Comments from Richard Besser, MD, on Inadmissibility on Public Charge Grounds Proposed Rule

    • December 3, 2018

The following comments were submitted by Richard Besser, MD, Robert Wood Johnson Foundation (RWJF) president and CEO, in response to the opportunity to comment on the Inadmissibility on Public Charge Grounds proposed rule issued by the Department of Homeland Security (DHS).

This rule would prescribe how DHS determines whether an individual (known as an alien under federal law) who seeks admission into the United States or adjustment of status is likely at any time to become a public charge under Section 212(a)(4) of the Immigration and Nationality Act (INA). Such a determination represents grounds for inadmissibility or adjustment of status.

RWJF is the nation’s largest philanthropy dedicated to improving health and well-being in the United States. Since 1972, we have worked with public and private sector partners to advance the science of disease prevention and health promotion, train the next generation of health leaders, and support the development and implementation of policies and programs to foster better health across the country, including high-quality health care coverage for all. We are working alongside others to build a national Culture of Health that provides everyone in America a fair and just opportunity for health and well-being.

We are commenting on the proposed rule because it threatens immediate access to vital services and programs for individuals, families, and communities and could have a negative impact on health and well-being. The rule would penalize people and families for using the very supports that U.S. law affords them: health insurance; food assistance; housing assistance; and a limited amount of help with basic financial needs.

Denying such basic services could create near-term health and social well-being risks, including risks associated with social stigma,1 for families confronting denial or loss of basic services. Furthermore, the agency’s proposal is likely to have far-reaching health consequences: for immigrants and their families; for thousands of urban and rural communities that are home to immigrants; and ultimately, for the nation as a whole. The implications of the rule are substantial for communities with sizable immigrant populations, which tend to be lower income and interdependent on a fragile ecosystem of hospitals, clinics, local food markets, and social service programs that derive important operating revenue from government programs. By threatening access to basic health and health care services, the proposal could create broader population health risks from untreated but preventable conditions.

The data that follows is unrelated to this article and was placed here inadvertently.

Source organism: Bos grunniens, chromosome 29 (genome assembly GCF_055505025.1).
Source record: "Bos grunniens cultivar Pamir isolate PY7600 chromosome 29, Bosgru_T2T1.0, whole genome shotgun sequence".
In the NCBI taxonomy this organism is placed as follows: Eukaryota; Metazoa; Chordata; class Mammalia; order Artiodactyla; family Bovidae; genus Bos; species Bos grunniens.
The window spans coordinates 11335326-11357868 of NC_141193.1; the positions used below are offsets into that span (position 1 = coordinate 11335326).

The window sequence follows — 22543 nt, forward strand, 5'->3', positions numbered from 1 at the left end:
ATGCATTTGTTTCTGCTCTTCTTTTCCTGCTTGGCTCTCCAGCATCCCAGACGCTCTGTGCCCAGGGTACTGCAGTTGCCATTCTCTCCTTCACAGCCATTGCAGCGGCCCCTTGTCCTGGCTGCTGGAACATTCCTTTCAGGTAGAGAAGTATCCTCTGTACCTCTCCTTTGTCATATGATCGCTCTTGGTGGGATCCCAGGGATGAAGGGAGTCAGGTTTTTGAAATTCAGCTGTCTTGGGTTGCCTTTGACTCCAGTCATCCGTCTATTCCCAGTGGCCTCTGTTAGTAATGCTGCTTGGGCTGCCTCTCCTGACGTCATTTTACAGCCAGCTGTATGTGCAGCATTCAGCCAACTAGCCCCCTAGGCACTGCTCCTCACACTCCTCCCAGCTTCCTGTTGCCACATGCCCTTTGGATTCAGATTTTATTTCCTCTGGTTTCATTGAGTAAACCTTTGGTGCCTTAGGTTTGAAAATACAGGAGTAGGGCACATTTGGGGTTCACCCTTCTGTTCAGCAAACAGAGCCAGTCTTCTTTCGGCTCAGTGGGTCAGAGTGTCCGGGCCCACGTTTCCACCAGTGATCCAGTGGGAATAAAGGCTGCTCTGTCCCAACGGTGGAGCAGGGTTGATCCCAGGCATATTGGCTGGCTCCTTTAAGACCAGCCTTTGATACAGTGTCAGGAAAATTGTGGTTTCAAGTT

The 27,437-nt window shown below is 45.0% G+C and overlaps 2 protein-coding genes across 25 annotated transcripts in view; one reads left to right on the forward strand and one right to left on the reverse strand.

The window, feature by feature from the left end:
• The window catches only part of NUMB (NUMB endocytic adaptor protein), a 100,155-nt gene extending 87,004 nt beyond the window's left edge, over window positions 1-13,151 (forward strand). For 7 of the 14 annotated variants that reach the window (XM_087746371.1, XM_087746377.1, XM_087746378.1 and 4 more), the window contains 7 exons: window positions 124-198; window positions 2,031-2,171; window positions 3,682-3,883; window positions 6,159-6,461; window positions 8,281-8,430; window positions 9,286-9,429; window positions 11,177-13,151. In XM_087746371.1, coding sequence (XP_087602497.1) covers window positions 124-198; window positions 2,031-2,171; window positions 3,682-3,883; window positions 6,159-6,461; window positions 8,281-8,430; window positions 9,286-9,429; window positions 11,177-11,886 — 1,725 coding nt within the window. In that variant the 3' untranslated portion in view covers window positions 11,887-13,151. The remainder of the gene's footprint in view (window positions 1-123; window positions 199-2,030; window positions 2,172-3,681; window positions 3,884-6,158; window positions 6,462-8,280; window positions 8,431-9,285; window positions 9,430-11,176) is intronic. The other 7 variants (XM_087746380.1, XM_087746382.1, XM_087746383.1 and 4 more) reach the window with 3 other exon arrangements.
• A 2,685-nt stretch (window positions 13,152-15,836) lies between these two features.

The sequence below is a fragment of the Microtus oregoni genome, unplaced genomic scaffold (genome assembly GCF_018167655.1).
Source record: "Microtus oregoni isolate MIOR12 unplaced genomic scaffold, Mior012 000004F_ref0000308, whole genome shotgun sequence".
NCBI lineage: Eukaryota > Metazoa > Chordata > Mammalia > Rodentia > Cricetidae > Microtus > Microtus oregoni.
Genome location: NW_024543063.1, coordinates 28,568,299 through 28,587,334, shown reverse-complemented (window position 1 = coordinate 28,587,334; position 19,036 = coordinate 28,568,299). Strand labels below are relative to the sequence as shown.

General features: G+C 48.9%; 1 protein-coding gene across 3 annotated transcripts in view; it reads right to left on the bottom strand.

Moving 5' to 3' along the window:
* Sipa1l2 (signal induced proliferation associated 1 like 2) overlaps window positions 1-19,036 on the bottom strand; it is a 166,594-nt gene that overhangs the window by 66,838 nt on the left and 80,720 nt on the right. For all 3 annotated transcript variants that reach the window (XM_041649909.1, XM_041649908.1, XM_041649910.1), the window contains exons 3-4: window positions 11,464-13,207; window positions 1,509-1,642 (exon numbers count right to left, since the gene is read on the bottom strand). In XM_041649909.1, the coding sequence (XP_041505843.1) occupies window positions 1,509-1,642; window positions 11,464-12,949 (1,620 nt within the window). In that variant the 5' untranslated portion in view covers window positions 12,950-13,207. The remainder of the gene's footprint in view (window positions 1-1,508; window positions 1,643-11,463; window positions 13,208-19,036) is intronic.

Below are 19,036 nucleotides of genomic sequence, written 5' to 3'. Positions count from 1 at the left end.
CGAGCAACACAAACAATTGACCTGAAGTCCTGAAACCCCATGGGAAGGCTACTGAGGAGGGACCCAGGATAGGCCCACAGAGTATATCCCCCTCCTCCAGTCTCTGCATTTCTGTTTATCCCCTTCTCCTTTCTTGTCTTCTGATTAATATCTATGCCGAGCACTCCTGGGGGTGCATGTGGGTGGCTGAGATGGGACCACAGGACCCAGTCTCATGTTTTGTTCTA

For these reasons, RWJF respectfully recommends that the proposed rule be withdrawn.

The Proposed Rule Represents a Fundamental and Deeply Harmful Departure from Current Policy

The proposed rule would fundamentally alter current regulatory policy. DHS has not fully accounted for the consequence of these changes, not only for those directly affected but also for their family members, especially their children, and for communities in which large numbers of immigrant families reside. Moreover, DHS is underestimating how dramatic the effect of the proposed policy would be by not accounting for the evidence of people avoiding benefits and programs out of fear or misunderstanding of the new policy (a chilling effect) and cumulative effect on communities. The proposed rule is a fundamental change in policy that poses risks to health and well-being, without fully considering the full scope of evidence available for such a significant change.     

In two respects, the proposed rule would broadly expand the definition of who is a public charge. First, the rule would treat as generally negative factors certain family characteristics common to immigrants, particularly those who are newly-arrived. Second, the proposal would expressly treat use of a dramatically expanded list of public benefits by individuals and families as a heavily weighted negative factor, despite the fact that they are eligible to receive these benefits under law.   

Reflecting the 1996 Illegal Immigration Reform and Immigrant Responsibility Act of 1996 (IIRIRA),2 current public charge determination policy uses a “totality of circumstances” test that considers age, health status, family status, financial status, and education and skills. In making public charge determinations, IIRIRA does not identify receipt of public benefits as a specific criterion. This is not surprising, since IRRIRA was enacted contemporaneously with the Personal Responsibility and Work Opportunity Reconciliation Act of 1996 (PRWORA).3 PRWORA specifically identified multiple classes of immigrants whose eligibility for public benefits such as Medicaid, food stamps, and cash welfare assistance is recognized under law, typically after a waiting period.